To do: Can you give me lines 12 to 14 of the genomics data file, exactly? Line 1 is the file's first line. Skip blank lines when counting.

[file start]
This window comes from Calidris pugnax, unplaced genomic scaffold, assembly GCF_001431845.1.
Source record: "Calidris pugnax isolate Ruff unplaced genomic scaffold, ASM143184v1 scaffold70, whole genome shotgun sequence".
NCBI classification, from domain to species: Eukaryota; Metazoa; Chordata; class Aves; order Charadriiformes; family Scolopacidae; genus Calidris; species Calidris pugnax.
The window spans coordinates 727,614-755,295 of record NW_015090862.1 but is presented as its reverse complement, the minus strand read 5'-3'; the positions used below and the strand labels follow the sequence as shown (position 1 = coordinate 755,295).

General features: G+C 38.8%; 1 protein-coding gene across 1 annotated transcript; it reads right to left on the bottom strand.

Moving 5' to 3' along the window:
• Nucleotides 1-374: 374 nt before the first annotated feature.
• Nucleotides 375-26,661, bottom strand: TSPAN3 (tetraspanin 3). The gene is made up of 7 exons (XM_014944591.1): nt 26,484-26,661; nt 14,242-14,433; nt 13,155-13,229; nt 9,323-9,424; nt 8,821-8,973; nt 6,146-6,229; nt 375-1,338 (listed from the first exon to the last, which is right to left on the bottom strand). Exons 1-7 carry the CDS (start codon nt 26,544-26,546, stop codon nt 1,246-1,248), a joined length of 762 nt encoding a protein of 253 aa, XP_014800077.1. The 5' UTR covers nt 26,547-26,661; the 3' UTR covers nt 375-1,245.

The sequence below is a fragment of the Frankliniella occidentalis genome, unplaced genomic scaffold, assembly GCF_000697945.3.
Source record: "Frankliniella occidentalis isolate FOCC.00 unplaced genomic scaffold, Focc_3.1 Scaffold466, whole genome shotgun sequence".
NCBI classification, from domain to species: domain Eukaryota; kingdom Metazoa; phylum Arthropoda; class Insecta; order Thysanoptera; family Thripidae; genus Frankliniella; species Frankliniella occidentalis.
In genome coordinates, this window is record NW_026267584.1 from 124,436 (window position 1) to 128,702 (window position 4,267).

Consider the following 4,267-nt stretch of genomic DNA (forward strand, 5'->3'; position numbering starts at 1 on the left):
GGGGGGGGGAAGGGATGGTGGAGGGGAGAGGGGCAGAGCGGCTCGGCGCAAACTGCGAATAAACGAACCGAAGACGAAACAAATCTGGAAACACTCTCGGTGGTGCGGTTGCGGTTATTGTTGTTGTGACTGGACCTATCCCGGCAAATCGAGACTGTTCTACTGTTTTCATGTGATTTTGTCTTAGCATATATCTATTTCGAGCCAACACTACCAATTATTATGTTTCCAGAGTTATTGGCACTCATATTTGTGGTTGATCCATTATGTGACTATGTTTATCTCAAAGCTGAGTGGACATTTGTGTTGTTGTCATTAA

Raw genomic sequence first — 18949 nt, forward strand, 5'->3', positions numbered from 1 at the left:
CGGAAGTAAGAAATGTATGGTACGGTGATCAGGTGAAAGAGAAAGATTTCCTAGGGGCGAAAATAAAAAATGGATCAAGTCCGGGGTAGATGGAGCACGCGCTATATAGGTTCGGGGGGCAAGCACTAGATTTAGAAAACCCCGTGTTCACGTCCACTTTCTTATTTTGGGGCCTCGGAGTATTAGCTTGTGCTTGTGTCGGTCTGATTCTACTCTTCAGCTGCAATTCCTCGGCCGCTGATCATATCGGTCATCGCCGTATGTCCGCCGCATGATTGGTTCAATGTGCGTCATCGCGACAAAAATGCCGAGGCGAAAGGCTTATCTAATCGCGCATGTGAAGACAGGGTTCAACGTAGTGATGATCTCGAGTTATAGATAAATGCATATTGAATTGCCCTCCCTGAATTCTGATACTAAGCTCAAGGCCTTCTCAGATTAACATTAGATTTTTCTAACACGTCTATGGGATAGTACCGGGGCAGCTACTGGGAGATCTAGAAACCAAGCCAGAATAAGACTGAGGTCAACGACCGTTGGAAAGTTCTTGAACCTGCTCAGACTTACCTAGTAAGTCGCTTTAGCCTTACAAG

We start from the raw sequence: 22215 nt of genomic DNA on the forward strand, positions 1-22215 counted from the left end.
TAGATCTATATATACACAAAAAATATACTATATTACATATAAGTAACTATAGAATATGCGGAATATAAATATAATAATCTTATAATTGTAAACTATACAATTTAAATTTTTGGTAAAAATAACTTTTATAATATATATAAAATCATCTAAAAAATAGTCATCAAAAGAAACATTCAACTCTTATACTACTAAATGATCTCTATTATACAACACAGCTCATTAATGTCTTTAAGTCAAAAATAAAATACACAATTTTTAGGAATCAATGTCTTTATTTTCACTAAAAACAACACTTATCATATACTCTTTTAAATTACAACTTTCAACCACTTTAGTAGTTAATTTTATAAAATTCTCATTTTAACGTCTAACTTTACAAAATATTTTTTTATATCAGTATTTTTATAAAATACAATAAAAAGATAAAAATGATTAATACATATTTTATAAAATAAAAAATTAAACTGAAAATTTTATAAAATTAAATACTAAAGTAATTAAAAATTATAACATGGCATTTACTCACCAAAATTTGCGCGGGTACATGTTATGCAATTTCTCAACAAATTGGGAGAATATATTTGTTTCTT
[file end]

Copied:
In genome coordinates, this window is record NW_026267584.1 from 124,436 (window position 1) to 128,702 (window position 4,267).

Consider the following 4,267-nt stretch of genomic DNA (forward strand, 5'->3'; position numbering starts at 1 on the left):
GGGGGGGGGAAGGGATGGTGGAGGGGAGAGGGGCAGAGCGGCTCGGCGCAAACTGCGAATAAACGAACCGAAGACGAAACAAATCTGGAAACACTCTCGGTGGTGCGGTTGCGGTTATTGTTGTTGTGACTGGACCTATCCCGGCAAATCGAGACTGTTCTACTGTTTTCATGTGATTTTGTCTTAGCATATATCTATTTCGAGCCAACACTACCAATTATTATGTTTCCAGAGTTATTGGCACTCATATTTGTGGTTGATCCATTATGTGACTATGTTTATCTCAAAGCTGAGTGGACATTTGTGTTGTTGTCATTAA